“It’s all about falling in love with yourself and sharing that love with someone who appreciates you, rather than looking for love to compensate for a self love deficit.”—Eartha Kitt

I’ve been thinking about wholeness lately when it comes to relationships. All of us are seeking fulfillment to a degree, and in many instances, it’s from the wrong sources. A lot of us are aware of the concept of wholeness, but we don’t have a full understanding of it. When I talk to people about what it means to feel whole, I often hear, “Finding my other half.”

The desire to find your other half means you’re on the right track in terms of recognizing the need for completion. But there’s a major flaw in the execution, and that’s seeking completion from a source that lies outside of you.

Have you ever met someone who seems to have it all, but is unhappy? Regardless of that great job, the 2.5 kids, the wealth, and the wonderful spouse, they still lack fulfillment. Think of each and every human being as a vessel. When you lack wholeness, you tend to “fill up” from someone or something else that is not of you.

Your soul recognizes the “poison” you’ve injected into your being so to speak, and your lingering sadness (despite not running on empty) is its way of letting you know you’re seeking fulfillment from the wrong sources. No, I’m not calling the person or hobby that you love poison. What I am simply trying to convey is that they shouldn’t be your source of completion. You should arrive whole and complete before you even meet your soulmate.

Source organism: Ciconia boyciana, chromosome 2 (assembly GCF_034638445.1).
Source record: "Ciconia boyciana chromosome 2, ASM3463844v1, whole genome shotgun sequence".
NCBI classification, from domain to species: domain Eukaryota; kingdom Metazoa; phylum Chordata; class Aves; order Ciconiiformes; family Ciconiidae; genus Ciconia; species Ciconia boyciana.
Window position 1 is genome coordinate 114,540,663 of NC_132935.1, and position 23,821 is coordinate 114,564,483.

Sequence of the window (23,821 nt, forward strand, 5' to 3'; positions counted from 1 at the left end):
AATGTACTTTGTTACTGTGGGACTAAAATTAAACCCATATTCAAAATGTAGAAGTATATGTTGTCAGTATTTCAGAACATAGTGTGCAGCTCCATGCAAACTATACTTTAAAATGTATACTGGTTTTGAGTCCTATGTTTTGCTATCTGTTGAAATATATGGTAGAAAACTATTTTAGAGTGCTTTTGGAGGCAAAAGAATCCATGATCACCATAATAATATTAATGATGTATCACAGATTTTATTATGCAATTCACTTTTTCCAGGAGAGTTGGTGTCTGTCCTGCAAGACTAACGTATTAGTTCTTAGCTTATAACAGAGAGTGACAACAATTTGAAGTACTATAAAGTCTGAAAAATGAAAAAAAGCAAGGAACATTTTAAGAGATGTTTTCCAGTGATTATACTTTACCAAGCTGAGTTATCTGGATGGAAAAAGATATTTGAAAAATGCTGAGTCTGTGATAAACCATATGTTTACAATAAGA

There are many people out there who don’t feel complete unless they’re with someone else. But this type of “wholeness” is temporary, as they are borrowing from a vessel that may not be complete either. Whenever two incomplete people get together, temporary moments of fulfillment will be present and feelings of wholeness will be there. But ultimately, the two will be exchanging fluids from vessels that are partially full. Think of two cups, one filled with liquid and the other empty. This will result in a transferring of what is already there, adding nothing new to the spirit.

Another instance that happens often is that someone who is whole (meaning they’ve achieved joy, peace, personal fulfillment and purpose from within) can make the mistake of investing in someone who is not whole. When this happens, the whole being will be drained, because s/he is constantly filling up an incomplete vessel.

There’s something innately powerful about someone who has achieved wholeness. They know they’re not perfect, but they’ve invested in themselves enough to know that the most important relationship they’ll ever have will come from within. And they’ve mastered the below qualities to maximize their chances of attracting other whole beings.

1. Whole Beings Invest in Themselves

In order to achieve wholeness, you must recognize the importance of investing in yourself. Think of it like this: you live in a clean neighborhood where everyone takes pride in maintaining his or her lawns. There’s little to no litter present, and everyone places trash in the garbage can. But the neighborhood a few blocks away has a different presentation. The lawns are unkempt and riddled with litter. You may be less inclined to find a trash can to throw that potato chip bag in, because you figure that the people who live in the neighborhood don’t care, so why should you?